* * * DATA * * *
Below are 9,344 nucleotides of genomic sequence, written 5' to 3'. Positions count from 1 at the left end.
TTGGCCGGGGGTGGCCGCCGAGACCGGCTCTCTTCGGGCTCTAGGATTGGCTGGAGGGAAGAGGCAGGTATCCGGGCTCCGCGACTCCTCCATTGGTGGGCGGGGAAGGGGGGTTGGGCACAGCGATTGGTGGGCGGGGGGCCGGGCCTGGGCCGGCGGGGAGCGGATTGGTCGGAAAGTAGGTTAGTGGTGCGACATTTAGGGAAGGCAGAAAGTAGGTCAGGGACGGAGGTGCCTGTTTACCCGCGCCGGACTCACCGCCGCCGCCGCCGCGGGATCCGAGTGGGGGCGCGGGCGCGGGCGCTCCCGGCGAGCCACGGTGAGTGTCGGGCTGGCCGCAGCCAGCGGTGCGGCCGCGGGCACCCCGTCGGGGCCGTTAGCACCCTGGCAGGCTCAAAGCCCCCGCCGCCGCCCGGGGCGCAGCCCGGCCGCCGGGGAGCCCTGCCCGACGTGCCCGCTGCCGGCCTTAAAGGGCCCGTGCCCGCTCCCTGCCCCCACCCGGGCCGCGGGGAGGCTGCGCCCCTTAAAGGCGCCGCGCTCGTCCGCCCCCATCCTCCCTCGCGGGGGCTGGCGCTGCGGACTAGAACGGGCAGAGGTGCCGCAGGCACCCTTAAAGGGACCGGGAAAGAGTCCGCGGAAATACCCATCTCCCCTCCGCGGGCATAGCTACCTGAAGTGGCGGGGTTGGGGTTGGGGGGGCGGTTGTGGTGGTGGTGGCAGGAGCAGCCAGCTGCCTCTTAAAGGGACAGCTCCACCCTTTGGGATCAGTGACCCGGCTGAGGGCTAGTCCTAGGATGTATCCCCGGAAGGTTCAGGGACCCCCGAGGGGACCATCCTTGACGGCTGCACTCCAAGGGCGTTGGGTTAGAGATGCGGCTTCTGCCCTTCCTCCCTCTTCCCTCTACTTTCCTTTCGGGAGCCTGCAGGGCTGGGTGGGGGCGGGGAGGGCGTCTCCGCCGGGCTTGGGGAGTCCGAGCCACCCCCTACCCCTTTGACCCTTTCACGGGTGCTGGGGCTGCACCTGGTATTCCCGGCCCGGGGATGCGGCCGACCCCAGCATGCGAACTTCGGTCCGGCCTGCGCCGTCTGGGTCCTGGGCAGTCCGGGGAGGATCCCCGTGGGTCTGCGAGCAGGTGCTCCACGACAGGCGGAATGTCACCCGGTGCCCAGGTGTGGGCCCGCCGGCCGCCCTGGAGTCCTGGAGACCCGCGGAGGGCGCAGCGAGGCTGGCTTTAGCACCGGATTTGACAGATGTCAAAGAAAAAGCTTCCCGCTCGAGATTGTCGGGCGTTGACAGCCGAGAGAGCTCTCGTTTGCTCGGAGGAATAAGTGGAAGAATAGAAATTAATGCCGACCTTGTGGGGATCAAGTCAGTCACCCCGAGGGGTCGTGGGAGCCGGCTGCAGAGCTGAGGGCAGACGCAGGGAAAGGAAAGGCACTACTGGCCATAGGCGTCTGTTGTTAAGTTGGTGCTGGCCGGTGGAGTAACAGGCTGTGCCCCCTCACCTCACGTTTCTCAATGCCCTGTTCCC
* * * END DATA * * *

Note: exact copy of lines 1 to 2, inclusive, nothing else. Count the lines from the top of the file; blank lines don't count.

Below are 9,344 nucleotides of genomic sequence, written 5' to 3'. Positions count from 1 at the left end.
TTGGCCGGGGGTGGCCGCCGAGACCGGCTCTCTTCGGGCTCTAGGATTGGCTGGAGGGAAGAGGCAGGTATCCGGGCTCCGCGACTCCTCCATTGGTGGGCGGGGAAGGGGGGTTGGGCACAGCGATTGGTGGGCGGGGGGCCGGGCCTGGGCCGGCGGGGAGCGGATTGGTCGGAAAGTAGGTTAGTGGTGCGACATTTAGGGAAGGCAGAAAGTAGGTCAGGGACGGAGGTGCCTGTTTACCCGCGCCGGACTCACCGCCGCCGCCGCCGCGGGATCCGAGTGGGGGCGCGGGCGCGGGCGCTCCCGGCGAGCCACGGTGAGTGTCGGGCTGGCCGCAGCCAGCGGTGCGGCCGCGGGCACCCCGTCGGGGCCGTTAGCACCCTGGCAGGCTCAAAGCCCCCGCCGCCGCCCGGGGCGCAGCCCGGCCGCCGGGGAGCCCTGCCCGACGTGCCCGCTGCCGGCCTTAAAGGGCCCGTGCCCGCTCCCTGCCCCCACCCGGGCCGCGGGGAGGCTGCGCCCCTTAAAGGCGCCGCGCTCGTCCGCCCCCATCCTCCCTCGCGGGGGCTGGCGCTGCGGACTAGAACGGGCAGAGGTGCCGCAGGCACCCTTAAAGGGACCGGGAAAGAGTCCGCGGAAATACCCATCTCCCCTCCGCGGGCATAGCTACCTGAAGTGGCGGGGTTGGGGTTGGGGGGGCGGTTGTGGTGGTGGTGGCAGGAGCAGCCAGCTGCCTCTTAAAGGGACAGCTCCACCCTTTGGGATCAGTGACCCGGCTGAGGGCTAGTCCTAGGATGTATCCCCGGAAGGTTCAGGGACCCCCGAGGGGACCATCCTTGACGGCTGCACTCCAAGGGCGTTGGGTTAGAGATGCGGCTTCTGCCCTTCCTCCCTCTTCCCTCTACTTTCCTTTCGGGAGCCTGCAGGGCTGGGTGGGGGCGGGGAGGGCGTCTCCGCCGGGCTTGGGGAGTCCGAGCCACCCCCTACCCCTTTGACCCTTTCACGGGTGCTGGGGCTGCACCTGGTATTCCCGGCCCGGGGATGCGGCCGACCCCAGCATGCGAACTTCGGTCCGGCCTGCGCCGTCTGGGTCCTGGGCAGTCCGGGGAGGATCCCCGTGGGTCTGCGAGCAGGTGCTCCACGACAGGCGGAATGTCACCCGGTGCCCAGGTGTGGGCCCGCCGGCCGCCCTGGAGTCCTGGAGACCCGCGGAGGGCGCAGCGAGGCTGGCTTTAGCACCGGATTTGACAGATGTCAAAGAAAAAGCTTCCCGCTCGAGATTGTCGGGCGTTGACAGCCGAGAGAGCTCTCGTTTGCTCGGAGGAATAAGTGGAAGAATAGAAATTAATGCCGACCTTGTGGGGATCAAGTCAGTCACCCCGAGGGGTCGTGGGAGCCGGCTGCAGAGCTGAGGGCAGACGCAGGGAAAGGAAAGGCACTACTGGCCATAGGCGTCTGTTGTTAAGTTGGTGCTGGCCGGTGGAGTAACAGGCTGTGCCCCCTCACCTCACGTTTCTCAATGCCCTGTTCCC